• November 8, 2017 at 7:49 am

        My infusion team told me that my IVIG (maybe the brand – I’ve done Carimune and Gammagard) is hard on the veins because of the viscosity.

        I’ve lost all sensation in my arms so it wasn’t the needles that bothered me. My vein would ‘blow’ as they called it during infusion and would swell up like Popeye’s arms. One of the many reasons I️ opted for a port.

    • April 26, 2017 at 9:43 am

      Another question: Does spreading out the infusions, instead of getting them five days in a row, help with the side effects and discomfort, as well as the “down time” as the effects wear off? Have you tried this? At what intervals do you receive infusions?

    • July 18, 2017 at 3:58 pm

      The major manufacturers of SCIg, usually accepted by insurance companies, are listed here:

    • July 19, 2017 at 11:55 am

      My neurologist recently prescribed weekly subcutaneous IG (“sub-q IG”) infusions in place of IVIG. My insurance company denied the request because Hyzentra is not FDA approved for use in treating CIDP.

      Both are the same drug; human immunoglobulin.

      IG has been demonstrably effective in keeping the advance of paralysis from my CIDP at bay.

      Neither I nor my neurologist believe there is any reason to think a subcutaneous delivery of IG to a CIDP patient would be any less effective than IV infusions of the same drug.

      I think sub-q IG treatments for CIDP have the potential to dramatically improve the lives of patients, as well as the potential to reduce costs for the insurance companies. I want to give it a try. I need the following questions answered in order to further appeal my insurance company’s denial.



    • July 19, 2017 at 4:38 pm

      The product you are seeking to use (Hizentra™) is approved for use via SCIg delivery in the US. A record of the official US Dept of Health approval can be found on the FDA website here:

      The successful clinical trial that preceded the approval of the drug is here:
      Additional studies can be found at the following link:

      It seems you are stuck in the typical red tape of the insurance industry. You will need to read their detailed coverage policy and determine the criteria you must meet in order to get the treatment. You will find helpful info about dealing with that in the following threads:

    • July 20, 2017 at 11:49 pm

      This was posted on Twitter July19th:

      FDA Accepts CSL Behring’s Supplemental Biologics License Application for Hizentra® Chronic Inflammatory Demyelinating Polyneuropathy (CIDP) Indication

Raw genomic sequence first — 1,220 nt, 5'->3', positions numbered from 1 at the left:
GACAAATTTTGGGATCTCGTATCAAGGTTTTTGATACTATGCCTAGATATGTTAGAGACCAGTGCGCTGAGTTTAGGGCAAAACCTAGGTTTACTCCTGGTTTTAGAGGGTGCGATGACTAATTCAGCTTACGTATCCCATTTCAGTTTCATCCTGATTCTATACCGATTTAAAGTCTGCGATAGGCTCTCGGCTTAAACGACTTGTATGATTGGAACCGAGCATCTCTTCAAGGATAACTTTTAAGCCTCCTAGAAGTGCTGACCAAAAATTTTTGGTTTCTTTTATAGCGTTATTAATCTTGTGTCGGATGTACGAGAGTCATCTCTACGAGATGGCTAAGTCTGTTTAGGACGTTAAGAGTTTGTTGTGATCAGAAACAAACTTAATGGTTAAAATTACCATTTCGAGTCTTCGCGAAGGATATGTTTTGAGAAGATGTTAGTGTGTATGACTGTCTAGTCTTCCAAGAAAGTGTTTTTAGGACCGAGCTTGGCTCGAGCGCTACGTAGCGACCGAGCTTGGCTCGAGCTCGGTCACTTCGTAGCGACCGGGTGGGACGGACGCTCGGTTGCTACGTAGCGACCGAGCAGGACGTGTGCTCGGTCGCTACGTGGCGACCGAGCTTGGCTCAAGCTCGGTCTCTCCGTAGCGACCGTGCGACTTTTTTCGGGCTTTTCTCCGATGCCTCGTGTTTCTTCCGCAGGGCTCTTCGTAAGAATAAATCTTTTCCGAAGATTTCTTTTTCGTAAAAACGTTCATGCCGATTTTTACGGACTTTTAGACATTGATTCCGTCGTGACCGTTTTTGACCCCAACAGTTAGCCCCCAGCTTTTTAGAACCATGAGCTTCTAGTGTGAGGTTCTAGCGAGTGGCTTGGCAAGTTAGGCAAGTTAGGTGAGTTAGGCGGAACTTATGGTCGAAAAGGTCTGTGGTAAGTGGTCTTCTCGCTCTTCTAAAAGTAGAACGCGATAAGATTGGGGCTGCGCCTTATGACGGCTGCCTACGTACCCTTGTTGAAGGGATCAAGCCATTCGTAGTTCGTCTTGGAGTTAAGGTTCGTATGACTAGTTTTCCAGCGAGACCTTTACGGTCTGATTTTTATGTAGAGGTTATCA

KING OF PRUSSIA, Pa. — 19 July 2017
      Global biotherapeutics leader CSL Behring today announced that the U.S. Food and Drug Administration (FDA) has accepted for review the company’s supplemental Biologics License Application (BLA) for Hizentra® [Immune globulin subcutaneous (Human) 20% liquid] for the treatment for Chronic Inflammatory Demyelinating Polyneuropathy (CIDP) as maintenance therapy to prevent relapse of neuromuscular disability and impairment. CIDP is a rare immune-mediated disorder of the peripheral nerves and the effects can worsen over time.
      “We remain committed to CIDP patients and their families and the review of this application is another step towards delivering on our promise to them.” said Dr. Andrew Cuthbertson, Chief Scientific Officer and R&D Director, CSL Limited. “We’re also excited about the possibility of adding a CIDP indication for our industry-leading portfolio of immunoglobulin therapies.”
      The application was based on data from the largest-ever randomized CIDP trial, PATH (Polyneuropathy And Treatment with Hizentra®). The clinical trial was completed in March and was designed to demonstrate the efficacy, safety and tolerability of two different doses of CSL Behring’s subcutaneous immunoglobulin (SCIG), Hizentra®, compared with placebo, in the maintenance treatment of CIDP patients previously treated with intravenous immunoglobulin (IVIG).
      Hizentra®, the no. 1 prescribed immunoglobulin therapy in treating primary immunodeficiencies (PI), the most prescribed SCIG worldwide, and the only 20 percent SCIG designed with the natural stabilizer L-proline, was self-administered by patients and care givers throughout the study. Subjects were allowed to use dose volumes up to 50 mL/site and infusion rates of up to 35 mL/hour, to provide them with greater flexibility and autonomy to infuse when and where they choose. A long-term open label extension study is ongoing and is expected to be completed later this year.
      About Hizentra®
      Hizentra® (Immune Globulin Subcutaneous [Human]), the first 20 percent SCIG developed for subcutaneous use, is registered in over 46 countries and approved in North America, Europe and Japan. Hizentra®, the world’s most prescribed SCIG, has a proven track record of safety, efficacy and tolerability and has over 3.6 million exposures worldwide since 2010. In the United States, Hizentra® is indicated for the treatment of patients with primary immunodeficiency. In all 29 European/European Economic Area member states and Japan, Hizentra® is authorized for treating patients diagnosed with PI as well as secondary immunodeficiencies.